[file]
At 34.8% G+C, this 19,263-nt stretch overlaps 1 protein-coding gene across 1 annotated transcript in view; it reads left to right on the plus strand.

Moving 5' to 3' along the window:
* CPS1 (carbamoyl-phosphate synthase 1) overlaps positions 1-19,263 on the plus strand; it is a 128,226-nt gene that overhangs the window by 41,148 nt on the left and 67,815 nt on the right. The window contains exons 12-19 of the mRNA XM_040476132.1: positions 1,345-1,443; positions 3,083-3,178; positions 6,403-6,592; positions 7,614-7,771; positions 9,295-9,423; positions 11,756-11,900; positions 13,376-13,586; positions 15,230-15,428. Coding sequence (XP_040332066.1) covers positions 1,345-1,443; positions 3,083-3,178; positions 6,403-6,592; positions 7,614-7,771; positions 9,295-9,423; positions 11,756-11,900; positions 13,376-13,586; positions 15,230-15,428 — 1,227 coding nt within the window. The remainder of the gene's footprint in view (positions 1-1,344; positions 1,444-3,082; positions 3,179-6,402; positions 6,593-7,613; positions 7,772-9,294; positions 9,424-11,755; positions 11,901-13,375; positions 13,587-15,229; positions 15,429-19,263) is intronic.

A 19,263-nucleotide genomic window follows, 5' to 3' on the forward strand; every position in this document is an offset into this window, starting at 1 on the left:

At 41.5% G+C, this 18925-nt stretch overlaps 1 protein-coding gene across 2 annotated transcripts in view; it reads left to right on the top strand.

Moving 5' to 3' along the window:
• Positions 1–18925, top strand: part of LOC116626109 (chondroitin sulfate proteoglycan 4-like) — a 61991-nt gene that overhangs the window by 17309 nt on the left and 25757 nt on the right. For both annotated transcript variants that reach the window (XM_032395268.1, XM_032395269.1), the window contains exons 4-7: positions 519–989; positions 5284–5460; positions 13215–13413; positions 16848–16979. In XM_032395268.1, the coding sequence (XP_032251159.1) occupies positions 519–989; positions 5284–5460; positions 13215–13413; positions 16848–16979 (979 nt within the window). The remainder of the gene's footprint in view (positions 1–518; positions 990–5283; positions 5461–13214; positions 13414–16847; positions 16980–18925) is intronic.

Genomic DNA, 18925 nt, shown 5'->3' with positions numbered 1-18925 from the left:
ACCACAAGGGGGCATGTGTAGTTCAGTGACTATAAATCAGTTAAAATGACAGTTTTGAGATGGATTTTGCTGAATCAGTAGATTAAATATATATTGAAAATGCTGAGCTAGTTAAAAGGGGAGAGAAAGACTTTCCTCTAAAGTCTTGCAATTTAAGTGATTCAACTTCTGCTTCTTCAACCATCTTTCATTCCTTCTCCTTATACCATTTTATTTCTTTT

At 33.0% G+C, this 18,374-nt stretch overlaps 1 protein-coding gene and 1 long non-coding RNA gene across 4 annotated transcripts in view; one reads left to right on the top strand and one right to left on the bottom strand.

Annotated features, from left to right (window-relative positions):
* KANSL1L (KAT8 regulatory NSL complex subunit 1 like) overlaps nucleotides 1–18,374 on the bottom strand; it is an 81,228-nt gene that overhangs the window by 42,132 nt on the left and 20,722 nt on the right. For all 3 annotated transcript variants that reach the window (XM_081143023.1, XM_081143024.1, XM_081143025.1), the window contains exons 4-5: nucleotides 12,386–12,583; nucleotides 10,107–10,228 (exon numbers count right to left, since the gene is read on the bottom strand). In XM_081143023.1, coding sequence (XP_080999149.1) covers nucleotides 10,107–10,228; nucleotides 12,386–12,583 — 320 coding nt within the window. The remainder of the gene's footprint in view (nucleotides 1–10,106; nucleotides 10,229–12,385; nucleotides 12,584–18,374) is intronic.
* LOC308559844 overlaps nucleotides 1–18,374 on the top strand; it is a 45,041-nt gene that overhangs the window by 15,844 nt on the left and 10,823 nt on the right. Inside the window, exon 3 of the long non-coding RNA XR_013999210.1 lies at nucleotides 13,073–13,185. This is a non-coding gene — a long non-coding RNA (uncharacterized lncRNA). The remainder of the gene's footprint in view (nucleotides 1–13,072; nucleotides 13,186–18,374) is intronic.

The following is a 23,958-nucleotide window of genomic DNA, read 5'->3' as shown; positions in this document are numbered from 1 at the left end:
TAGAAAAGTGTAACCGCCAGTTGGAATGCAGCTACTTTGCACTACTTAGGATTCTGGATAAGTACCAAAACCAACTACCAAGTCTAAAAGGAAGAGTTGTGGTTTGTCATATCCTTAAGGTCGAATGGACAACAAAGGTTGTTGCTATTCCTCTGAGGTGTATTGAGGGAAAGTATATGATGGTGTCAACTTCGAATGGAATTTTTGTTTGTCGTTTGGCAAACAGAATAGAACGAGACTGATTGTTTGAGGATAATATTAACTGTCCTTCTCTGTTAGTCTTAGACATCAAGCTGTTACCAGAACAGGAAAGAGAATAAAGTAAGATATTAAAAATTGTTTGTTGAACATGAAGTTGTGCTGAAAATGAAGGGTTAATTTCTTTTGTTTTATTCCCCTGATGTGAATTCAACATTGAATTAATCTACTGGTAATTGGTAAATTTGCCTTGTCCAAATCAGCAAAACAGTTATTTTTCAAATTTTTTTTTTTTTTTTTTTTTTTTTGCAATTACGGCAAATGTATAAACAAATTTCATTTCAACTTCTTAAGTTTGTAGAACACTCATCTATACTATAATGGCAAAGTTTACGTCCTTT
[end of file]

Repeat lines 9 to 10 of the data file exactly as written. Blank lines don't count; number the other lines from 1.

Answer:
ACCACAAGGGGGCATGTGTAGTTCAGTGACTATAAATCAGTTAAAATGACAGTTTTGAGATGGATTTTGCTGAATCAGTAGATTAAATATATATTGAAAATGCTGAGCTAGTTAAAAGGGGAGAGAAAGACTTTCCTCTAAAGTCTTGCAATTTAAGTGATTCAACTTCTGCTTCTTCAACCATCTTTCATTCCTTCTCCTTATACCATTTTATTTCTTTT

At 33.0% G+C, this 18,374-nt stretch overlaps 1 protein-coding gene and 1 long non-coding RNA gene across 4 annotated transcripts in view; one reads left to right on the top strand and one right to left on the bottom strand.